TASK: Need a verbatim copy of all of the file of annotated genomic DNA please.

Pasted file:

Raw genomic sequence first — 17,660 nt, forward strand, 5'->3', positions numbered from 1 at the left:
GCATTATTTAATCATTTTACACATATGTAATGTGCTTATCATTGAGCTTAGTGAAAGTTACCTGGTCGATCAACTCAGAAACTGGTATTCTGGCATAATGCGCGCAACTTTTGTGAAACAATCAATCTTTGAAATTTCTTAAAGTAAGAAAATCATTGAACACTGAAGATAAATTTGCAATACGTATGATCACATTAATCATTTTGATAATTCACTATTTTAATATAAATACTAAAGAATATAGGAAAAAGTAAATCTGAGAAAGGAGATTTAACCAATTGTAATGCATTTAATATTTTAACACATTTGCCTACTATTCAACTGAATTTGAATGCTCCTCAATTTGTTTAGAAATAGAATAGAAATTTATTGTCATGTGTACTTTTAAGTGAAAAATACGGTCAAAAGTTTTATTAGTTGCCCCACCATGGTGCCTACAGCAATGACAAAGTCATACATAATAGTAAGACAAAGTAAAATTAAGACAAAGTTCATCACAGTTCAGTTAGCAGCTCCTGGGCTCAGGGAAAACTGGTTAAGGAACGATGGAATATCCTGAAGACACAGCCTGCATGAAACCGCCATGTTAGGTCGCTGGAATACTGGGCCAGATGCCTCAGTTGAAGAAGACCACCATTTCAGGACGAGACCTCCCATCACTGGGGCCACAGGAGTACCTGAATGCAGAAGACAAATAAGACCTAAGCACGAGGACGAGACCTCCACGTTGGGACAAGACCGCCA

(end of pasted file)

Raw genomic sequence first — 17,660 nt, forward strand, 5'->3', positions numbered from 1 at the left:
GCATTATTTAATCATTTTACACATATGTAATGTGCTTATCATTGAGCTTAGTGAAAGTTACCTGGTCGATCAACTCAGAAACTGGTATTCTGGCATAATGCGCGCAACTTTTGTGAAACAATCAATCTTTGAAATTTCTTAAAGTAAGAAAATCATTGAACACTGAAGATAAATTTGCAATACGTATGATCACATTAATCATTTTGATAATTCACTATTTTAATATAAATACTAAAGAATATAGGAAAAAGTAAATCTGAGAAAGGAGATTTAACCAATTGTAATGCATTTAATATTTTAACACATTTGCCTACTATTCAACTGAATTTGAATGCTCCTCAATTTGTTTAGAAATAGAATAGAAATTTATTGTCATGTGTACTTTTAAGTGAAAAATACGGTCAAAAGTTTTATTAGTTGCCCCACCATGGTGCCTACAGCAATGACAAAGTCATACATAATAGTAAGACAAAGTAAAATTAAGACAAAGTTCATCACAGTTCAGTTAGCAGCTCCTGGGCTCAGGGAAAACTGGTTAAGGAACGATGGAATATCCTGAAGACACAGCCTGCATGAAACCGCCATGTTAGGTCGCTGGAATACTGGGCCAGATGCCTCAGTTGAAGAAGACCACCATTTCAGGACGAGACCTCCCATCACTGGGGCCACAGGAGTACCTGAATGCAGAAGACAAATAAGACCTAAGCACGAGGACGAGACCTCCACGTTGGGACAAGACCGCCA